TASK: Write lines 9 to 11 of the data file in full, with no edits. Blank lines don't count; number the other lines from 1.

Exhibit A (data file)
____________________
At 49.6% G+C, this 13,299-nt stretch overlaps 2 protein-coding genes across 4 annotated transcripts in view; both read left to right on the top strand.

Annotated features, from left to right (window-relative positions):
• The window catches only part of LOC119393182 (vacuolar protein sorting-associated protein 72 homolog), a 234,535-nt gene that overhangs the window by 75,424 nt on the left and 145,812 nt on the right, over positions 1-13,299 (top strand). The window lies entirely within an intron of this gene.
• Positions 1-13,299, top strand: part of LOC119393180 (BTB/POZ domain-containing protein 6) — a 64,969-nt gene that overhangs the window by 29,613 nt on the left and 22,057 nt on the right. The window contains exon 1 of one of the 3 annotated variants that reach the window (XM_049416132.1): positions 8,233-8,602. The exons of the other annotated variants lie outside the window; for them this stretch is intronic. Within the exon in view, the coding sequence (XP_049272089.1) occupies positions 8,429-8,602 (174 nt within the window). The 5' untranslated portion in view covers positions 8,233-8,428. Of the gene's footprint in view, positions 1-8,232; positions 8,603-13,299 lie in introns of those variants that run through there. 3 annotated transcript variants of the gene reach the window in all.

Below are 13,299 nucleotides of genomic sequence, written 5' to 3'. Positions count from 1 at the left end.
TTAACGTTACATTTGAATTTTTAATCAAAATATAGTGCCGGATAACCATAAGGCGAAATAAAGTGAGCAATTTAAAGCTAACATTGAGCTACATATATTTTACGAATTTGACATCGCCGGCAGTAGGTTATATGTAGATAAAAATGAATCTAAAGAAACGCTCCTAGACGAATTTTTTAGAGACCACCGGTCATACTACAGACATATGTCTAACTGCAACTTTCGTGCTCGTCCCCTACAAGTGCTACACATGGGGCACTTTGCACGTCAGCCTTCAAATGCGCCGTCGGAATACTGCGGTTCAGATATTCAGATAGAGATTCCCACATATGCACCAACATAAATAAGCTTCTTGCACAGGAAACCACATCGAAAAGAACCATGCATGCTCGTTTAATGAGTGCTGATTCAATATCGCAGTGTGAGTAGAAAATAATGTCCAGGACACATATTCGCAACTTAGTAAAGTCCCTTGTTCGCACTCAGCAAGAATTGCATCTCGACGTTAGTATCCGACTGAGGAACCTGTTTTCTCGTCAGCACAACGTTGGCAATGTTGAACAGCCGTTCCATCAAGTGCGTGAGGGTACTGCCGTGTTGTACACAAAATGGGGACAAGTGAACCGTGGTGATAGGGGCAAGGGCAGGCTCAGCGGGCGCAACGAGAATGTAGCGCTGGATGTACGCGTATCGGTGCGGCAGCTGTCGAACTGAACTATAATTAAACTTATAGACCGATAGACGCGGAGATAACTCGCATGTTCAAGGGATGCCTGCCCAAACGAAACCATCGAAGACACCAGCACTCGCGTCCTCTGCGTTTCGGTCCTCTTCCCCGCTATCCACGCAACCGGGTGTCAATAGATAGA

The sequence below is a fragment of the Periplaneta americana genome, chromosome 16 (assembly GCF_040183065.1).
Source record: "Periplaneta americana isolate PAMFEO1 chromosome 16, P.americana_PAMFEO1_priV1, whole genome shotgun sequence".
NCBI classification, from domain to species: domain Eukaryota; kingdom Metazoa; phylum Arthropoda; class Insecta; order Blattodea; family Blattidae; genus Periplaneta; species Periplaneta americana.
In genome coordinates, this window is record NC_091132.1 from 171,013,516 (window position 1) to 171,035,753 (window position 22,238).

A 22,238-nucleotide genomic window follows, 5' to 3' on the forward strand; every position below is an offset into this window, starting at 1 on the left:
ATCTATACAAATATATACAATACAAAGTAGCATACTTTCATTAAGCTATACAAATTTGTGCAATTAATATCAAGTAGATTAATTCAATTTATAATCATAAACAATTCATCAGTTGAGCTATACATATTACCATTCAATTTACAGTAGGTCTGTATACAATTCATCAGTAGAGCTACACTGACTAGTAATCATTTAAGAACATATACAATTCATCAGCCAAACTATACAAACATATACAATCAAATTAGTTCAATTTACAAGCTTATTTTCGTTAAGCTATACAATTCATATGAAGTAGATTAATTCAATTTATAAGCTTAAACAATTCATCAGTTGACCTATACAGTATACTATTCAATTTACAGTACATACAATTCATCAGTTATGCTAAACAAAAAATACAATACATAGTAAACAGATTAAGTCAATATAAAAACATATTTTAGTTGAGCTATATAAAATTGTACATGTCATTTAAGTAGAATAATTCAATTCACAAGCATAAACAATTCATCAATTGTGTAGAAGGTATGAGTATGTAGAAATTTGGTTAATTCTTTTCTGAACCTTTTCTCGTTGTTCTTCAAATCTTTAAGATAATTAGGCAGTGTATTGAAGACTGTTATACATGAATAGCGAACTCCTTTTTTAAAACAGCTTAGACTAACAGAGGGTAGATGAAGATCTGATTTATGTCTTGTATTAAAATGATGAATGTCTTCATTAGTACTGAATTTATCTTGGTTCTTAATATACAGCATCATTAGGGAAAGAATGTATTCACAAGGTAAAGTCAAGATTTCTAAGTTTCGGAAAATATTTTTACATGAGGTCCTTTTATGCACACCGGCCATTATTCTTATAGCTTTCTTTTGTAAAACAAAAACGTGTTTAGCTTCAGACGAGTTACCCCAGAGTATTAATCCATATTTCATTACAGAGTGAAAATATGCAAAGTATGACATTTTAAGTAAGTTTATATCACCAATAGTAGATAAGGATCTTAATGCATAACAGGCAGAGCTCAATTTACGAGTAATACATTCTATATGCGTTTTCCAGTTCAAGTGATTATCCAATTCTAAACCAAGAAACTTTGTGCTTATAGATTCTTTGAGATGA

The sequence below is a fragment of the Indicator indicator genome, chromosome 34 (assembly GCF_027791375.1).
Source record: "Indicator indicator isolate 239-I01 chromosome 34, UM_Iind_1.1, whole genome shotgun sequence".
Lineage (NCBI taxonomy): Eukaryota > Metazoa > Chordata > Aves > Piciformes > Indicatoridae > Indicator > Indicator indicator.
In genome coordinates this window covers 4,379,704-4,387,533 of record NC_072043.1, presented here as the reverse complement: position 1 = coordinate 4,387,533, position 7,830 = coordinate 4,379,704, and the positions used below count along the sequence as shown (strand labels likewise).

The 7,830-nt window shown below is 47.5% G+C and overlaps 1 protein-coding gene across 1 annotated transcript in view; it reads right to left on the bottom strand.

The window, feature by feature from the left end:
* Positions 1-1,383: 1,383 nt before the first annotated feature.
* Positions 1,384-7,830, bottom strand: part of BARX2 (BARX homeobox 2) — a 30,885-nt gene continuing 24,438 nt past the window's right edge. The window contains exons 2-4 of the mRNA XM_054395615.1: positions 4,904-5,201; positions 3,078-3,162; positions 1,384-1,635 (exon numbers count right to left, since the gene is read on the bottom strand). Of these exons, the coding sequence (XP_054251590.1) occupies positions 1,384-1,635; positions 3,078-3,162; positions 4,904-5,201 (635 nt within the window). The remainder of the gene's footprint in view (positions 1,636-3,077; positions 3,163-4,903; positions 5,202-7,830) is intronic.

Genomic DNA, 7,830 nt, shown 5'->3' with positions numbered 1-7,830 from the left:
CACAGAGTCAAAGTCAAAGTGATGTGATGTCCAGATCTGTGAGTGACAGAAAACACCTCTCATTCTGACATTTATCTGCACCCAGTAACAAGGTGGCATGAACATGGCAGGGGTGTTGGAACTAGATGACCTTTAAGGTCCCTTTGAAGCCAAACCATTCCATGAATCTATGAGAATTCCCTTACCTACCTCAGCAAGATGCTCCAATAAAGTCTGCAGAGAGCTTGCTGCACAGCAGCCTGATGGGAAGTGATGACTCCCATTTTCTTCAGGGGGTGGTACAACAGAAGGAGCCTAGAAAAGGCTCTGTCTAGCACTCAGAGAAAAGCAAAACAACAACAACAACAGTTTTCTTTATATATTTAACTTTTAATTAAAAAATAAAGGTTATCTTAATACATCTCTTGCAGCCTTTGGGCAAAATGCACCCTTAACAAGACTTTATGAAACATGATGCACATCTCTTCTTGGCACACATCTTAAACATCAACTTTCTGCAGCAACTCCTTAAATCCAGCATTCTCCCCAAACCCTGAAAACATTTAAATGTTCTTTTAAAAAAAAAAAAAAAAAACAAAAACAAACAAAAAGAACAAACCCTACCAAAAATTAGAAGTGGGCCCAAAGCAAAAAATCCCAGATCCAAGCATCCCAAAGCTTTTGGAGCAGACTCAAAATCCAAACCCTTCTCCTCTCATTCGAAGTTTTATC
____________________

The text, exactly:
NCBI classification, from domain to species: domain Eukaryota; kingdom Metazoa; phylum Arthropoda; class Insecta; order Blattodea; family Blattidae; genus Periplaneta; species Periplaneta americana.
In genome coordinates, this window is record NC_091132.1 from 171,013,516 (window position 1) to 171,035,753 (window position 22,238).

A 22,238-nucleotide genomic window follows, 5' to 3' on the forward strand; every position below is an offset into this window, starting at 1 on the left: